PT Classroom - The Effects of Combining Pulsetile Lavage and Vacuum Assistive Closure for the Treatment of a Surgical Wound Infection - A Case Study ׀ by Sarah Wozny, DPT, CSCS


Sarah Wozny, DPT, CSCS, graduated from Saint Louis University in 2006 with a M.S. in physical therapy and completed her doctorate of physical therapy in 2007. Her clinical experience includes, orthopedics, sports medicine, and manual physical therapy. She also has experience as a personal trainer and utilizes her knowledge of injury prevention and biomechanics to create & continuously maintain various programs for clients of all fitness levels and needs. She is in private practice and the owner of a physical therapy clinic in Racine, WI.  

Effects of Combining Pulsetile Lavage & Vacuum Assistive Closure for the Treatment of a Surgical Wound Infection - A Case Study

The purpose of this case study was to illustrate the effects of combining pulsetile lavage and vacuum assisted closure dressing for the treatment of a surgical wound infection. Case Description: The patient was an 81 year old male who underwent abdominal surgery which became infected. The patient was sent to physical therapy for wound care for pulse lavage and sharp debridement prior to application of vacuum assisted closure, three times a week. Outcome: Measurements were taken during the initial evaluation and once a week during the treatment period. The wound displayed dramatic results in percent of total wound area closure and decreased necrotic tissue as a result of the combination of all three forms of debridement. Discussion: The physical therapy plan of care assisted wound closure in a shorter period of time when compared to normative wound healing timeframes. A combination of different forms of debridement provided a clean, moist, and sterile environment to enhance new granulated tissue formation, allowing full wound closure.

The art of wound care is a trial and error science. There are over 3000 different wound care products on the market that may be utilized to treat patients. One of the forms of assisting wound closure is the vacuum assistive closure device (VAC). The VAC consisted of a piece of foam placed directly over and in the wound. Transparent tape is placed over the area surrounding the wound to secure the foam and aids with draining the wound to keep the area clean and sterile. Attached to the foam is a tube which removes the drainage from the wound bed. The tube is connected to a vacuum source which pulls the drainage from the wound into a disposable canister. The purpose of the machine is to drain the excess fluid from the wound that may hinder the healing process.

Another common treatment option for wound care is pulsetile lavage. This form of mechanical debridement uses intermittent and pulsed jets of saline solution into the wound bed and simultaneously suctions the debris from the wound. The process helps loosen the debris from within the wound bed, reduce bacteria, and has the ability to irrigate tunneling and undermining, common with many wounds. Pulsetile lavage is a more specific form of debridement when compared to whirlpool due to its ability to concentrate on a small area with the suction tube.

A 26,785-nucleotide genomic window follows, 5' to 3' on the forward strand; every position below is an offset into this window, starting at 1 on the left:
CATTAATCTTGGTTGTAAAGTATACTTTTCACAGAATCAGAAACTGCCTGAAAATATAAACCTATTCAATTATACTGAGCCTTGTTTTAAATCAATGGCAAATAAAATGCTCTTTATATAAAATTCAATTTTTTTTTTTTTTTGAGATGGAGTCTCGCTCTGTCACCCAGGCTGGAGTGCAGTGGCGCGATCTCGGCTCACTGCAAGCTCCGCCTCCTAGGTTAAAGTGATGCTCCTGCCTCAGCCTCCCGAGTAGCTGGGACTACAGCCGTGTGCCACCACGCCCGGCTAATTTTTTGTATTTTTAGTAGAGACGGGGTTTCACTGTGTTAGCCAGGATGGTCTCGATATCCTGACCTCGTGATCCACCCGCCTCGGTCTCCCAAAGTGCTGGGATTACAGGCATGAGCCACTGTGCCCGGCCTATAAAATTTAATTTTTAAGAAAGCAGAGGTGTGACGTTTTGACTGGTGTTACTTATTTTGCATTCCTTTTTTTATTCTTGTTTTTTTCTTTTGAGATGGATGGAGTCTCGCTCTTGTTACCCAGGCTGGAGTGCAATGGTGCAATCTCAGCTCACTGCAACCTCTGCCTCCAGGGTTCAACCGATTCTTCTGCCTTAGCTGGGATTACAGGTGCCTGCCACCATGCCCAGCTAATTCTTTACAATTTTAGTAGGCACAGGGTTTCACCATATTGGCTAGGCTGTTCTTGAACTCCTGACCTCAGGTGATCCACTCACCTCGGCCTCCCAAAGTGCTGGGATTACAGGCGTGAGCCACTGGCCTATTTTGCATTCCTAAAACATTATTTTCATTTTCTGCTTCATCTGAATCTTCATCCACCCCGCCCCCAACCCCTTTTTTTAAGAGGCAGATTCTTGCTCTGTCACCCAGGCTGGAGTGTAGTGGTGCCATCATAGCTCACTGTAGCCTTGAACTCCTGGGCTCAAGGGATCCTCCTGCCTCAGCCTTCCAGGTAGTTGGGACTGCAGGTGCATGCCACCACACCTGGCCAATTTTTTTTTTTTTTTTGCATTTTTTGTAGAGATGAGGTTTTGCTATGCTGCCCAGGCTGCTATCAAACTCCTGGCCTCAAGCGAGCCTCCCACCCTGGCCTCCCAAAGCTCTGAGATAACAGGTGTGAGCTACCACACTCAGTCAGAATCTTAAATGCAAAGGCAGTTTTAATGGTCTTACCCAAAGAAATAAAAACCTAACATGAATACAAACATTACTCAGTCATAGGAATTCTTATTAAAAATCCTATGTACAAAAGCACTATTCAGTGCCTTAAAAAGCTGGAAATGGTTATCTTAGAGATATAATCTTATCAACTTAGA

The common factor with all wound care is a mixture of different forms of debridement, ointments, and dressings. Finding this effective combination can prove to be difficult, but by trial and error, a treatment plan can be created with successful outcomes. This case report describes the combination of different forms of wound care options as treatment for a surgically infected abdominal wound. The following data describes the effectiveness of combining pulsetile lavage, VAC, and sharp debridement as the primary treatment plan.

Case Description

The patient selected for the study presented to the hospital’s in-patient wound care clinic with a large infected abdominal wound from a surgical procedure two weeks prior. The patient was an 81 year old male who was retired and lived alone at home. He was admitted to the hospital for transitional cell carcinoma. The patient underwent a radical nephrourecterectomy, cystectomy, prostatectomy, and urinary diversion surgery by way of abdominal entrance. Post surgery, the wound became infected with bacteria and opened with necrotic tissue present. The patient’s past medical history consisted of congestive heart failure, myocardial infarct, cardiac artery disease, cardiac artery bypass graft surgery, renal failure, change in mental status, cancer of the bladder, hypertension, diabetes mellitus, hypercholestrecolemit, peripheral vascular disease, and sepsis. The patient was at risk for falling due to pervious falls and his need for an assistive device. The patient presented to the department as alert and had good awareness to safety. He was independent at home with all functional activities of daily living (ADLs) prior to hospital admission. He required the use of a cane when ambulating short distances in and around his home and used a wheelchair for long distances.

Three weeks after the surgery, an order was written by the patient’s surgeon to send the patient to the physical therapy department on Monday, Wednesday, and Friday for pulse lavage to abdominal wound before the Vacuum Assistive Device (VAC) dressing change. Prior to participating in the study, the patient signed an informed consent form approved by the hospital. The form allowed the author to take photographs of the wound and access to all chart information. No identifying information was allowed outside the hospital.